To the Edge of Sorrow: How Covid-19 Altered Our Perceptions About Life, Loss

Relatives prepare for the cremation of a Covid victim in Guwahati, September 28 (Photo: AP)

MY FIRST experiences with grief were from the stories of my grandmother. For an old and benign woman of sunny disposition, she had a penchant for narrating the grimmest of stories with us children huddled around her in rapt attention, taut in fear of her delivering a shocking finale in those early evening sessions. They were either related to relatives or picked up cleverly from the Puranas. Her favourite was about the plight of Sita, who, hoping to escape from an unjust world, returns to the womb of her mother, the earth, which splits open to save her from her difficult life as a woman spurned and exiled to the forest by her husband, Lord Rama, over an apparently frivolous reason.

Another was about the beheading of Drona, the royal guru of the Pandavas and the Kauravas, when he laid down arms in the battlefield due to unfathomable sorrow after he was tricked into believing that his son Ashwatthama was killed in the battle of Kurukshetra. These experiences were from my pre-school days and, as it happens, still have the power to create a tinge of anguish and loss.

The later experience was more personal, a sudden death that many people are experiencing with greater frequency thanks to Covid-19—or is it that there is more shock about the pandemic that has taken lives in a way nobody expected any disease to do in these modern times? Covid-19 has, without doubt, unleashed a wave of torment, a mental fatigue, across the world that is unlikely to be healed easily.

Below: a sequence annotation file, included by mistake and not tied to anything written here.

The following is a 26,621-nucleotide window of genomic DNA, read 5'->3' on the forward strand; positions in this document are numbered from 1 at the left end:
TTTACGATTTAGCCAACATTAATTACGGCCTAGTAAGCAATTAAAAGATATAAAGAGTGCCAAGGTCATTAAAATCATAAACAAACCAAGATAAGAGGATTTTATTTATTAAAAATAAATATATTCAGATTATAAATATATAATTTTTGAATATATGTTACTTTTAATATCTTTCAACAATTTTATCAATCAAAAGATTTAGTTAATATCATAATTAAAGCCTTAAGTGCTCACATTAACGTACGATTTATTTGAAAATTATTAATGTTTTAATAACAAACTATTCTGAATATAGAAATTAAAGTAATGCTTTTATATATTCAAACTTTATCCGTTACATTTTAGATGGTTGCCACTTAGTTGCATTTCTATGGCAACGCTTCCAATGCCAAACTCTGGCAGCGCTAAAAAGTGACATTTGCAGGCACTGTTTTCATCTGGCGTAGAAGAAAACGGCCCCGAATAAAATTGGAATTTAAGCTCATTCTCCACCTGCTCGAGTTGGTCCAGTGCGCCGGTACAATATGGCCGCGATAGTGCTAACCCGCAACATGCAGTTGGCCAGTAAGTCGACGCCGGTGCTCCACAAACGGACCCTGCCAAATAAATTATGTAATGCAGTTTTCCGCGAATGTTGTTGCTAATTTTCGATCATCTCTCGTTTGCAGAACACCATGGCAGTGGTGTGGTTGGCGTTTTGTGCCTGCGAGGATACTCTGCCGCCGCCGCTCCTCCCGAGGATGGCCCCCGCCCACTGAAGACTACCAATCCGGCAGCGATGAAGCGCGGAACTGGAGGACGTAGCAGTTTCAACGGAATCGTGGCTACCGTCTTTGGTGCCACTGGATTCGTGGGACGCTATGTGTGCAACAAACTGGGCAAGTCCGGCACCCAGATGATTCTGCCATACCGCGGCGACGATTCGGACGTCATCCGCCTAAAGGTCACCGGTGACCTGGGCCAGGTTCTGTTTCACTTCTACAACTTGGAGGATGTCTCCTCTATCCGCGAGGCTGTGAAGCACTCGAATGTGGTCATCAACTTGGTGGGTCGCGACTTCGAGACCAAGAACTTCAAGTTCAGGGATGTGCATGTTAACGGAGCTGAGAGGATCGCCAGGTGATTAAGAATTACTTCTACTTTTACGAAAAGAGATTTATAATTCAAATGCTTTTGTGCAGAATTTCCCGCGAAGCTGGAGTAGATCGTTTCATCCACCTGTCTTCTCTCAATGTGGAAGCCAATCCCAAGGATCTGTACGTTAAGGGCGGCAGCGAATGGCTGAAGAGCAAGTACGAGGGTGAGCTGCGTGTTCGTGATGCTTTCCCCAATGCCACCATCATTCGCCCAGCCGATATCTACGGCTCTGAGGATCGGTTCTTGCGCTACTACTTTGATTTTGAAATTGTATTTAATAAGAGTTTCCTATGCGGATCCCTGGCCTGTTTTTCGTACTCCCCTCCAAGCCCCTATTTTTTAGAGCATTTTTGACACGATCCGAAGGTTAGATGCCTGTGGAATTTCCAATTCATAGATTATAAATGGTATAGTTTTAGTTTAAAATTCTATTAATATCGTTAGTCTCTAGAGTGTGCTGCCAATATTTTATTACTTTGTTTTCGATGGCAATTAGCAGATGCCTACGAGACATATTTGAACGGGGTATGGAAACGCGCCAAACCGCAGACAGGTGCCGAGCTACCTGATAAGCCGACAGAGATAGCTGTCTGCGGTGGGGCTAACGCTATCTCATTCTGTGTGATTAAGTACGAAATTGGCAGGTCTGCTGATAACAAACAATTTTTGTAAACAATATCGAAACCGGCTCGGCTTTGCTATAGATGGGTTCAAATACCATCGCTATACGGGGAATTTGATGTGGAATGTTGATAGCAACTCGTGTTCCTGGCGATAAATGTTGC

When I hear of parents or siblings of friends and even friends who never had any health conditions passing away after contracting the coronavirus, I am anxious for my own loved ones and, very often, reminded of my father’s premature death at the age of 41 when I was just five years old. His death didn’t generate immediate angst or suffering because it was a death well mourned with people coming and going in an unending stream of familiar and strange and new faces. True, grief was all around with people giving vent to their sadness in a variety of ways: wails, cries, tight hugs. But as a little child, this hubbub is precisely what insulated me: to children, people milling and leaving as if in some mysterious cadence tends to appear like a mild celebration. It was only later when the crowds left, and maybe years later, that the grief began to set in.

The late Swiss-American psychiatrist Dr Elisabeth Kübler-Ross has talked famously about the stages of grief. For a child of four or five, these stages don’t follow their usual order. Grief doesn’t start with denial or end with acceptance—at least in my case it didn’t. But I feel for my friends and even strangers who had to mourn and grieve their near and dear in this unforgettable year and hope that those stages come sequentially because that is what helps you cope and overcome: denial, anger, bargaining, depression and acceptance.

Everyone seeks a closure for their grief, but sometimes they try to underestimate the scale of scars inside. It has happened with the Jews who migrated to the US looking for a new beginning after escaping persecution and death in Hitler’s concentrations camps in Nazi Germany and neighbouring countries. Tales of their parents and grandparents attempting to start over and failing have been documented by hundreds of writers over the past 75-odd years. Research into post-traumatic psychiatric morbidity has revealed that their suffering is no different from soldiers in long and intermittent wars, a condition generally described as ‘soldier’s heart’ or Da Costa’s syndrome whose symptoms include fatigue from exercise, chest pain, palpitations, sweating and shortness of breath. It is named after Jacob Mendes Da Costa who investigated into such disorders among participants of the American Civil War.

Psychiatrists Yoram Barak and Henry Szor have examined Holocaust survivors and World War II veterans. They found that rather than starting afresh, the majority of them had post-traumatic stress disorder ‘[persisting] into old age’ although age at the time of trauma is a crucial factor (‘Lifelong Posttraumatic Stress Disorder: Evidence from Aging Holocaust Survivors’, Dialogues in Clinical Neuroscience, March 2000). They concluded that for those survivors who turned psychotic, memory remained a burden for long. Many of them paid for being in denial for too long.